The Lifelong Learning UK identified that skills relating to learning delivery, including those relating to pedagogy and information and learning technologies (ILT) are some of the most important skills across all areas and has set these e-learning standards as benchmarks for the educational application of ICT in the lifelong sector.
An example of these standards is CS4 "developing good practice in teaching own specialist area". Technology is being used to achieve this standard by the creation of an online community of ICIDP trainers within the Police Online Learning and Knowledge area (POLKA). This creates a place where trainers can exchange ideas, upload presentations and other files, and get involved in discussion boards around current issues.
The Investigative Interviewing sections of the course involve the practical application of skills learnt in role-play scenarios, where the remaining students are able to watch the "live" interview taking place in the classroom. The new training centre utilises downstream monitoring of the interviews by way of an Intranet connection, rather than physical wiring, and hence the interview is capable of being watched in a range of locations.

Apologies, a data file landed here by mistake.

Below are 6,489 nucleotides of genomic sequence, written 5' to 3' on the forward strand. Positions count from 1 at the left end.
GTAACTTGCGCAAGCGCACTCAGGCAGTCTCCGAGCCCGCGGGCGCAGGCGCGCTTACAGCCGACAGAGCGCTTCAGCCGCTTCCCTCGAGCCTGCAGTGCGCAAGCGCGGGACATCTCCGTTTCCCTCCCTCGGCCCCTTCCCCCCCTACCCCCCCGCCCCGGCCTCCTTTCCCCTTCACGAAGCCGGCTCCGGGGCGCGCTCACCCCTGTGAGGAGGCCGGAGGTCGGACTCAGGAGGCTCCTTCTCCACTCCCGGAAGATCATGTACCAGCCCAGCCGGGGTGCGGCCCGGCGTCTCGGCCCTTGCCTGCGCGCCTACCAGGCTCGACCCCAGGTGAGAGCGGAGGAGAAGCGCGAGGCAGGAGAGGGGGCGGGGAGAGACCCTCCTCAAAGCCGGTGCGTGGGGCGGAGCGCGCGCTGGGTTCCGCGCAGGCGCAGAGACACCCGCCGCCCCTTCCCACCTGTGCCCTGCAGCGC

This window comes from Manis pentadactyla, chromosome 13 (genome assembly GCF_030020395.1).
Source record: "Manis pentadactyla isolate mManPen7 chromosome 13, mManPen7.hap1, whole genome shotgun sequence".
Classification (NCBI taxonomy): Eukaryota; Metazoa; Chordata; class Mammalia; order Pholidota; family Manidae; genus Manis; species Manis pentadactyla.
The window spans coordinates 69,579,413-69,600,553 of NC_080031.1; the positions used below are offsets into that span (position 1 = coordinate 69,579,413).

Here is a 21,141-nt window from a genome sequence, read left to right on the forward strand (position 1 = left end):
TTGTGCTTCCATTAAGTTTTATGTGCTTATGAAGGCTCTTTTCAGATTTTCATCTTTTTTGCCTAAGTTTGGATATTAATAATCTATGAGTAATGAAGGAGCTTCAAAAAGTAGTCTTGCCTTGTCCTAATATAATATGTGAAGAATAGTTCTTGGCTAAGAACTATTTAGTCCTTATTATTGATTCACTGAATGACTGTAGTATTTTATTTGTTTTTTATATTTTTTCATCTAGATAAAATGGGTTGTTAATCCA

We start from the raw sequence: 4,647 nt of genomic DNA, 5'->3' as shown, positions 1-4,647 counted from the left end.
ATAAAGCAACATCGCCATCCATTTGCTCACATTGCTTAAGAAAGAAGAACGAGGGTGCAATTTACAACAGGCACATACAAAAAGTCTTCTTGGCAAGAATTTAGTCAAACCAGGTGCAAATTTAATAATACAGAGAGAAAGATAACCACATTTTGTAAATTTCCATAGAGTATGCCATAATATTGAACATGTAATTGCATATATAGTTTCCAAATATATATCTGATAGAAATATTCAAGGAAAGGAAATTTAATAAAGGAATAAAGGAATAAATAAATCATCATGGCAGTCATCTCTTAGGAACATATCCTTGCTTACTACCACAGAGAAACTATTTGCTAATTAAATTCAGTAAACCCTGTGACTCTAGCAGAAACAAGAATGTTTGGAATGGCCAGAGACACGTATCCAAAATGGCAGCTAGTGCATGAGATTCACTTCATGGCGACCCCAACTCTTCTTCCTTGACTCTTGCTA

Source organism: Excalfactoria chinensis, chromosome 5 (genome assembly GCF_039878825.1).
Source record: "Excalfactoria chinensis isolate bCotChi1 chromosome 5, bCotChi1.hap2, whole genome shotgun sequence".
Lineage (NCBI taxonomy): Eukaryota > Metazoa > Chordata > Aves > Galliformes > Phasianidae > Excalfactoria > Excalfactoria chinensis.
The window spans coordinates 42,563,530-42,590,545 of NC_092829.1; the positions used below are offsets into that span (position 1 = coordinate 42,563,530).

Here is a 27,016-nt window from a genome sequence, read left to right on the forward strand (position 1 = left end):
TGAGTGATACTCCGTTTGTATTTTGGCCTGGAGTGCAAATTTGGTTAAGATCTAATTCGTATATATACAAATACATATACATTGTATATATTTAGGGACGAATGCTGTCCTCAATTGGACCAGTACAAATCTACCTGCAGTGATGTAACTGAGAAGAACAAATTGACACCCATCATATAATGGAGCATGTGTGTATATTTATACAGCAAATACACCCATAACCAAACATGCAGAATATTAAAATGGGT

This is being developed to add realism to the training and introduce the role of the officer investigating the case (OIC) who is not in present in the interview room. This mirrors the real world and enables the OIC to identify areas where additional investigative questioning is needed, or areas where questioning was missing. The students are therefore more actively involved and a more detailed formative assessment of student learning can be achieved.
Another emerging use of technology recently introduced into the training department is that of "Qwizdom" - handheld devices that are able to send responses through to the computer. These are utilised in knowledge checks to encourage student participation whilst creating accurate records of results, for future assessment/development.